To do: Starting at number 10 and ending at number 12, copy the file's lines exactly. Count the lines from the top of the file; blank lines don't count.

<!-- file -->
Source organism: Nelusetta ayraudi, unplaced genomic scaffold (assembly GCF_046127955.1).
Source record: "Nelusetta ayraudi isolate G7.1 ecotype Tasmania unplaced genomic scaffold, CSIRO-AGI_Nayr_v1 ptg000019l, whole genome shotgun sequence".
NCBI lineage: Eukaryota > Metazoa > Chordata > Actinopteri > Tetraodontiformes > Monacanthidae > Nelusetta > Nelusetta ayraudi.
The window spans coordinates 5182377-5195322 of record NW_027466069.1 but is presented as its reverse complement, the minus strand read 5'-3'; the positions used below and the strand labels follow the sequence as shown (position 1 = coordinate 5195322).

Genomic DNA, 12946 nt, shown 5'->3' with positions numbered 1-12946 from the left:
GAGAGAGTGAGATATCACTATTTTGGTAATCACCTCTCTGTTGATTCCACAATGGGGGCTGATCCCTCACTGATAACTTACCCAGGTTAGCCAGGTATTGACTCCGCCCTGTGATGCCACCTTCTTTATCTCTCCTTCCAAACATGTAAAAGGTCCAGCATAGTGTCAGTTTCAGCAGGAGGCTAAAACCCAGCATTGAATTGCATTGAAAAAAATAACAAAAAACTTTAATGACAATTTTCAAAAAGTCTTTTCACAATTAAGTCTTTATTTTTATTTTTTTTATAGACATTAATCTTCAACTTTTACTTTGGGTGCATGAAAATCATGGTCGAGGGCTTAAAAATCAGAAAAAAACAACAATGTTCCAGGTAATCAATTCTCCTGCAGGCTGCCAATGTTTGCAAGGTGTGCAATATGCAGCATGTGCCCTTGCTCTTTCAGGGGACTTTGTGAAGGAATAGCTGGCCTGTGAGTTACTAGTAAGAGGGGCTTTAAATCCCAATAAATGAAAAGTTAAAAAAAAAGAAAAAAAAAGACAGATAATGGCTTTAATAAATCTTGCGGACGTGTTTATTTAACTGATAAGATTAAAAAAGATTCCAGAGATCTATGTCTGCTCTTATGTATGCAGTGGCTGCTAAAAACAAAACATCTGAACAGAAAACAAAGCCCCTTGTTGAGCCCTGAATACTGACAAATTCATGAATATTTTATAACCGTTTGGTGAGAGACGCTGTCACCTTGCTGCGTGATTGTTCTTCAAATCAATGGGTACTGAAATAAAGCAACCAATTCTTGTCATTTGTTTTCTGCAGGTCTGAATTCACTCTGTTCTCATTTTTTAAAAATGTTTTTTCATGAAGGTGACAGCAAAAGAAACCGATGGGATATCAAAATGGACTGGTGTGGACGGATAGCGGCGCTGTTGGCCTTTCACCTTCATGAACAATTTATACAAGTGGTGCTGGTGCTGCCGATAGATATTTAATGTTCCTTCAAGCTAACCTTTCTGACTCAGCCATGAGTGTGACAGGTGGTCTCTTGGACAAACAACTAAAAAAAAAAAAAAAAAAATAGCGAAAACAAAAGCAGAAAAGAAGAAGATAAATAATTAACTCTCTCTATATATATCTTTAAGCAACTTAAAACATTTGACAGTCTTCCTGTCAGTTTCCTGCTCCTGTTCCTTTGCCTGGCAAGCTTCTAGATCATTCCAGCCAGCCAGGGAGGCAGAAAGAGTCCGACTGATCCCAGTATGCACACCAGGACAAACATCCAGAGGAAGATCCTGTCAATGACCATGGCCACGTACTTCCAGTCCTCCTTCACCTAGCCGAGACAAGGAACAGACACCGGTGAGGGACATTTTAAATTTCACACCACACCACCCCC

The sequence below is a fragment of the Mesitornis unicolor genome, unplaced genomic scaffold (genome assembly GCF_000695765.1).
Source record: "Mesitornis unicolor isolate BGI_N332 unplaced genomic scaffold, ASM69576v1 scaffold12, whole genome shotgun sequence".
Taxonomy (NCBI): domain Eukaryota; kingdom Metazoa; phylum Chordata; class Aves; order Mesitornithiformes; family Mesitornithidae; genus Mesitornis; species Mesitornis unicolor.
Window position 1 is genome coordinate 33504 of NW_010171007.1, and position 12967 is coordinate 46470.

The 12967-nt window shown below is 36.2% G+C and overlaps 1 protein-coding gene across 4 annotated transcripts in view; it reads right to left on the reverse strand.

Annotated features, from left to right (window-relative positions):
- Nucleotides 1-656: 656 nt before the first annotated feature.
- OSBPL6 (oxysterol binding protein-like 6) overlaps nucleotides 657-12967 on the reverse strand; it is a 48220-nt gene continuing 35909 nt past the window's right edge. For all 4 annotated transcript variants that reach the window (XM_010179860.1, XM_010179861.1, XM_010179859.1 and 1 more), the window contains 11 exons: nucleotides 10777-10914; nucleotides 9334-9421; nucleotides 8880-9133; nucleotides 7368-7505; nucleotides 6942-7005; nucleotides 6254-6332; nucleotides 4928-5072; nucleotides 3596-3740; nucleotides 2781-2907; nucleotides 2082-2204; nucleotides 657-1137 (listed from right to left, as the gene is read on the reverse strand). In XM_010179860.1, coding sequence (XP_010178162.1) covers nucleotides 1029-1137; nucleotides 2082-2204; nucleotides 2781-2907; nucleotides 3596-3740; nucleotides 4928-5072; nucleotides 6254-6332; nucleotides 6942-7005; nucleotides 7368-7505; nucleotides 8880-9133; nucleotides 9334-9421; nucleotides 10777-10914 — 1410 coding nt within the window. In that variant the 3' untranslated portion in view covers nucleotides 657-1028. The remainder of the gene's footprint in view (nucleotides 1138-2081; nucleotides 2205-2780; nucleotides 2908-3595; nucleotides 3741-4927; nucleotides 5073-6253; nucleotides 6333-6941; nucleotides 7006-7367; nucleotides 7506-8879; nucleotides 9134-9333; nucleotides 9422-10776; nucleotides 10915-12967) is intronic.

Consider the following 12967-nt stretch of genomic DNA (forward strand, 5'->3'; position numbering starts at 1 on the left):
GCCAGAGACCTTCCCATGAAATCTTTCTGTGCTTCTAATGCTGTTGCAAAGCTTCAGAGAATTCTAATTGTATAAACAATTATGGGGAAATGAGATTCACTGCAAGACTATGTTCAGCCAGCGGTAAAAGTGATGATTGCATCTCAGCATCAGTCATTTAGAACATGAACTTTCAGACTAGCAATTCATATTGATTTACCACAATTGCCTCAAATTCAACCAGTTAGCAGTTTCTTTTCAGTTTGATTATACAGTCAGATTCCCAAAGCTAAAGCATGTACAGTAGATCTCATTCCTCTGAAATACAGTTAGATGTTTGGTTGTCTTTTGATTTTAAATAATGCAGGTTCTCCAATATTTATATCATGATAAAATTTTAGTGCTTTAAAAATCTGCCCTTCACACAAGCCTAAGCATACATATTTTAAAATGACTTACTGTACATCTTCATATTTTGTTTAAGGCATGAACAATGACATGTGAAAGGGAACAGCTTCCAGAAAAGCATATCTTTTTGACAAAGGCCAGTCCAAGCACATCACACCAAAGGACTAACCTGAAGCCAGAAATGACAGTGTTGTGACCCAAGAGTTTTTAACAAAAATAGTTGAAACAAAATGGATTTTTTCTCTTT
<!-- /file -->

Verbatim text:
Window position 1 is genome coordinate 33504 of NW_010171007.1, and position 12967 is coordinate 46470.

The 12967-nt window shown below is 36.2% G+C and overlaps 1 protein-coding gene across 4 annotated transcripts in view; it reads right to left on the reverse strand.

Annotated features, from left to right (window-relative positions):